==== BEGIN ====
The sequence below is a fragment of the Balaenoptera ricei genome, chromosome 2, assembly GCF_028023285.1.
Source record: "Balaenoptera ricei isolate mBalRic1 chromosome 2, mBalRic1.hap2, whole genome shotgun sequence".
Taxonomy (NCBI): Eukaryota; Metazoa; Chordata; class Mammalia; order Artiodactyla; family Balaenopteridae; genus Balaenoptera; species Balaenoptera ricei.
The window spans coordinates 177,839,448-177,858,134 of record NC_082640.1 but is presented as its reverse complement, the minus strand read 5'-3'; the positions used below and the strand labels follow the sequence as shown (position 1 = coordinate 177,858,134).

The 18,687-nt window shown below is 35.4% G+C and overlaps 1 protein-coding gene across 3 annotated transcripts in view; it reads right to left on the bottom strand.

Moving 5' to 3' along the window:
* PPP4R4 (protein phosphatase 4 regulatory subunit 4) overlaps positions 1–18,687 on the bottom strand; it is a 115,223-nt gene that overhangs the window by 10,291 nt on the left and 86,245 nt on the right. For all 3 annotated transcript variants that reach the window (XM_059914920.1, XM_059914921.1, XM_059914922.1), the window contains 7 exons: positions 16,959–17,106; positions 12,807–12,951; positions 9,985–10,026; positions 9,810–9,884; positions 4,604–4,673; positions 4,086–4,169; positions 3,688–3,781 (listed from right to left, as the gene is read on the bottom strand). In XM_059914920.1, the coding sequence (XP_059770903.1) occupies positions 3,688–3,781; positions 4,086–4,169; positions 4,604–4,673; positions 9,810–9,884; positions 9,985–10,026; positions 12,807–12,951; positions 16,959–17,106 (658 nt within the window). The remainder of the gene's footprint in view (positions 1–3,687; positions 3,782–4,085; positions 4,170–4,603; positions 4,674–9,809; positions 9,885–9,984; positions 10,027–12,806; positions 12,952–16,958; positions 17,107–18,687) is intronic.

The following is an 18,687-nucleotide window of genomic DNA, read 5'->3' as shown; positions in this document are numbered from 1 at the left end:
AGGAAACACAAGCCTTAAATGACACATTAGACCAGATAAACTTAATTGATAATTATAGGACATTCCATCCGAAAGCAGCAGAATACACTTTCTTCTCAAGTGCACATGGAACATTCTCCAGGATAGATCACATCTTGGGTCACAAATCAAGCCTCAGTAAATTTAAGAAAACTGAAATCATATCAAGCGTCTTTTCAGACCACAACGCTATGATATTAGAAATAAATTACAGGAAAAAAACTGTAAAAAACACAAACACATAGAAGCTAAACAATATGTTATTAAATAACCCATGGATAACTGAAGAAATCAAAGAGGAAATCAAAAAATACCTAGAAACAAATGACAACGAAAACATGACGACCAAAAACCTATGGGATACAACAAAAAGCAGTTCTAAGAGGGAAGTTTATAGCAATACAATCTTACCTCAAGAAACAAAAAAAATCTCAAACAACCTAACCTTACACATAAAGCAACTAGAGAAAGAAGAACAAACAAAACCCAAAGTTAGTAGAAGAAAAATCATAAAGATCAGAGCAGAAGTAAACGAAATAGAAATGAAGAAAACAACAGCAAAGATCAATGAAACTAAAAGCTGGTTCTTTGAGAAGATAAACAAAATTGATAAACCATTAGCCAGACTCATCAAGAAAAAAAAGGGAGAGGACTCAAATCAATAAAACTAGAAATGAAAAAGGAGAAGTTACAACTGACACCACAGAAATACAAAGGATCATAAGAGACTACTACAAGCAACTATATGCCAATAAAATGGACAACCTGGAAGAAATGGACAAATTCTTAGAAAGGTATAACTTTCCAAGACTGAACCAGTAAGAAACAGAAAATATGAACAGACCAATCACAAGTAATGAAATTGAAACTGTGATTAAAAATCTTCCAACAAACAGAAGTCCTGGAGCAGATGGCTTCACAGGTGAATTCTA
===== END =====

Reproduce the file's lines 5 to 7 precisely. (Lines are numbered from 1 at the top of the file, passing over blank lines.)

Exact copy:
The 18,687-nt window shown below is 35.4% G+C and overlaps 1 protein-coding gene across 3 annotated transcripts in view; it reads right to left on the bottom strand.

Moving 5' to 3' along the window:
* PPP4R4 (protein phosphatase 4 regulatory subunit 4) overlaps positions 1–18,687 on the bottom strand; it is a 115,223-nt gene that overhangs the window by 10,291 nt on the left and 86,245 nt on the right. For all 3 annotated transcript variants that reach the window (XM_059914920.1, XM_059914921.1, XM_059914922.1), the window contains 7 exons: positions 16,959–17,106; positions 12,807–12,951; positions 9,985–10,026; positions 9,810–9,884; positions 4,604–4,673; positions 4,086–4,169; positions 3,688–3,781 (listed from right to left, as the gene is read on the bottom strand). In XM_059914920.1, the coding sequence (XP_059770903.1) occupies positions 3,688–3,781; positions 4,086–4,169; positions 4,604–4,673; positions 9,810–9,884; positions 9,985–10,026; positions 12,807–12,951; positions 16,959–17,106 (658 nt within the window). The remainder of the gene's footprint in view (positions 1–3,687; positions 3,782–4,085; positions 4,170–4,603; positions 4,674–9,809; positions 9,885–9,984; positions 10,027–12,806; positions 12,952–16,958; positions 17,107–18,687) is intronic.